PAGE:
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Hot Flashes: Diet, Exercise, and Lifestyle Tips

By , SparkPeople Blogger
Editor's Note: Cathy Cram, M.S., is the resident maternal fitness expert on our sister site, BabyFit.com. Today's blog post is the second in a series on menopause health and fitness.

By Cathy Cram, M.S.

The responses from my first blog overwhelmingly mentioned hot flashes as one of the most difficult symptoms of menopause. With that in mind, I’ve spent the past week looking into the most recent research on hot flashes and treatments. I’ve come across so many treatments and lifestyle recommendations that I’ve decided to break the hot flash blog into three parts. Today I’m posting part one, which offers diet, exercise and lifestyle tips. Part two will cover alternative treatments (such as herbs and acupuncture) and part three will explore current medications prescribed for hot flashes, as well studies being done on new treatment options.

The Internet and bookstores offer an overwhelming amount of information on various hot flash treatments, making it difficult to determine which treatments are valid and which are a waste of time and money. With that in mind, the information I’ve complied on hot flashes treatments provides an overview of some of the recent studies published on this topic and recommendations from medical experts in the field of women’s health. Keep in mind that the information provided in this blog and future blogs aren’t specific recommendations for you, but should be used as a resource for working with your healthcare provider in treating your menopausal symptoms.

So, you’re having hot flashes? You’re in good company, as up to 75% of women going through menopause experience these episodes of increased skin temperature, profuse sweating, facial flushing and rapid heart rate. The exact cause of hot flashes isn’t clear, but some researchers suspect that the hypothalamus, the area of the brain that regulates temperature, may be involved. There’s other research that points to a different mechanism, involving the insular cortex section of the brain. That study found that women who have a narrower zone between their sweat/shivering set point seem to have a higher incidence of hot flashes during menopause. In those women, even a slight increase in core temperature can trigger the body to react.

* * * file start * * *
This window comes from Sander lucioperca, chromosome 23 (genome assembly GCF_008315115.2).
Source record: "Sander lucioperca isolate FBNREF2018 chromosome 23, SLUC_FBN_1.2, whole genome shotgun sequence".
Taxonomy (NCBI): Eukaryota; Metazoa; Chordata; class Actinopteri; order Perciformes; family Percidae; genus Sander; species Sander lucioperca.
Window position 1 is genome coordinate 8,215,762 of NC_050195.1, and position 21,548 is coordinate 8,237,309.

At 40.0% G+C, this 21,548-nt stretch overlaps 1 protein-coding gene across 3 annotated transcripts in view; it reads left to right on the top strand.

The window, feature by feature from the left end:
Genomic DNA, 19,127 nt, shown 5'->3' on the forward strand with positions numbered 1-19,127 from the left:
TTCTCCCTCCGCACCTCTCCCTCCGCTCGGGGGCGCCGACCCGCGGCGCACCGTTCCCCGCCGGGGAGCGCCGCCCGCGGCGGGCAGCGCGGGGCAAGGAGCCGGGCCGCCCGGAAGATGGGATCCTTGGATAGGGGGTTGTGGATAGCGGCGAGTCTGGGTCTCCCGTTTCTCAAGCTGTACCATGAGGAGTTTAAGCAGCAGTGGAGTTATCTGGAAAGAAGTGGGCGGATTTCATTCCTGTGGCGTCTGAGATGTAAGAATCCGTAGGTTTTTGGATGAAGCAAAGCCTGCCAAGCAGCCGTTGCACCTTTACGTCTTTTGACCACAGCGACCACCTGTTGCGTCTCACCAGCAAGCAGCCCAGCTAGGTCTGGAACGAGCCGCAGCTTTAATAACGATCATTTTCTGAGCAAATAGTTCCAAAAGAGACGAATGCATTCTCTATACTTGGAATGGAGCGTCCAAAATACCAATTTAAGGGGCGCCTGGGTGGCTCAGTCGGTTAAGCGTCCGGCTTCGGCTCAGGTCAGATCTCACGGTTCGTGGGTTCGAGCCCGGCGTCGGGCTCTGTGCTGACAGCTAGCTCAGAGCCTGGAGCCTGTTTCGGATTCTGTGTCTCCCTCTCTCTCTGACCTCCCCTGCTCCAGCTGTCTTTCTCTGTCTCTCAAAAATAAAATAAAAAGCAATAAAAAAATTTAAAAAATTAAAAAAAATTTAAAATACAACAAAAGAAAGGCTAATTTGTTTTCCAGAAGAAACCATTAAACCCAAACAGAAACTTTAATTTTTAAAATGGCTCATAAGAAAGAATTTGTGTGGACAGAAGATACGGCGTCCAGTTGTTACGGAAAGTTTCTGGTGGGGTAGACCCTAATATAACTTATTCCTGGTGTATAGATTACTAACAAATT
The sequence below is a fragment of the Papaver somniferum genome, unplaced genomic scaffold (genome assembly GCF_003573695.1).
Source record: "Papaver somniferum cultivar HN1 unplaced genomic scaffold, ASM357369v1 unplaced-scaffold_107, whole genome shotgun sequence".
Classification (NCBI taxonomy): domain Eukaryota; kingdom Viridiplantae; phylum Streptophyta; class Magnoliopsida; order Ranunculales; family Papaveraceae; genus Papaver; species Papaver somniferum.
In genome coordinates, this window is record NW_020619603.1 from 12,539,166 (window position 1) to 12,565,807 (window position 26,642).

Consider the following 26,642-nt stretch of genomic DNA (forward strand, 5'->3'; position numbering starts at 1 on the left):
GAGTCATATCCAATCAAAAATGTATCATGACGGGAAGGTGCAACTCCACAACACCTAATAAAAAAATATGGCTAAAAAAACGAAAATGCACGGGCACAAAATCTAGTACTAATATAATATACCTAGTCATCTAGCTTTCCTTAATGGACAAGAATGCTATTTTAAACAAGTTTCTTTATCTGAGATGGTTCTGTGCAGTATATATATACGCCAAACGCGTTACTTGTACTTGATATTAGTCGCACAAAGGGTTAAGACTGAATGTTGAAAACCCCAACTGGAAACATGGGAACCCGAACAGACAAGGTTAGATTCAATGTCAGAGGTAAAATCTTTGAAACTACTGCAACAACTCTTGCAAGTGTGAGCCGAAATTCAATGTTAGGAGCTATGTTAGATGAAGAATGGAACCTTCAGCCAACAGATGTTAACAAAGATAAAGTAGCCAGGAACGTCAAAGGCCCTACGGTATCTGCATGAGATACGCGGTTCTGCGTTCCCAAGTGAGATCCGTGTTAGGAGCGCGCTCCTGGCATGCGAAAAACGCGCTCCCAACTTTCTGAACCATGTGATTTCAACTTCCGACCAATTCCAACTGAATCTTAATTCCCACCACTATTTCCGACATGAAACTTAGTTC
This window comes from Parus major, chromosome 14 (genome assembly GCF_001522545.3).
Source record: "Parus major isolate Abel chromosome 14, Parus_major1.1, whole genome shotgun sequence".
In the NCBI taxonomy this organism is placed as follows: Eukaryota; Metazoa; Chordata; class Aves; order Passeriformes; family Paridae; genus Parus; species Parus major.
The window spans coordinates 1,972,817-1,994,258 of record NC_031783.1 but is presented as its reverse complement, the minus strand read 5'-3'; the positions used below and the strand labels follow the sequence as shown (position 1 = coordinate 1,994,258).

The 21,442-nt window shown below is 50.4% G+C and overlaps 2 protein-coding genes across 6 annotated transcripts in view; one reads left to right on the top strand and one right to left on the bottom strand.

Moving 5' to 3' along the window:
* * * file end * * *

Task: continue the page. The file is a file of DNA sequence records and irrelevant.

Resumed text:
The degree and frequency of hot flashes (the medical term is vasomotor symptoms, and include hot flashes, flushes and night sweats) can vary widely among menopausal women, but there are some factors that increase your risk:

  • Smoking: The Study of Women’s Health Across America (SWAN) showed that menopausal women who smoke have more frequent and intense hot flashes as compared to non-smokers.
  • Physical Inactivity: Women who don’t exercise tend to have a higher percentage of body fat and weight, as well as other factors that contribute to increased risk of hot flashes as compared to fit women.
  • Body weight: The SWAN study found that being either under or over a healthy weight can increase the risk of hot flashes. In addition, a woman with a body mass index (BMI) of over 30 had a higher number of hot flashes than women below that number.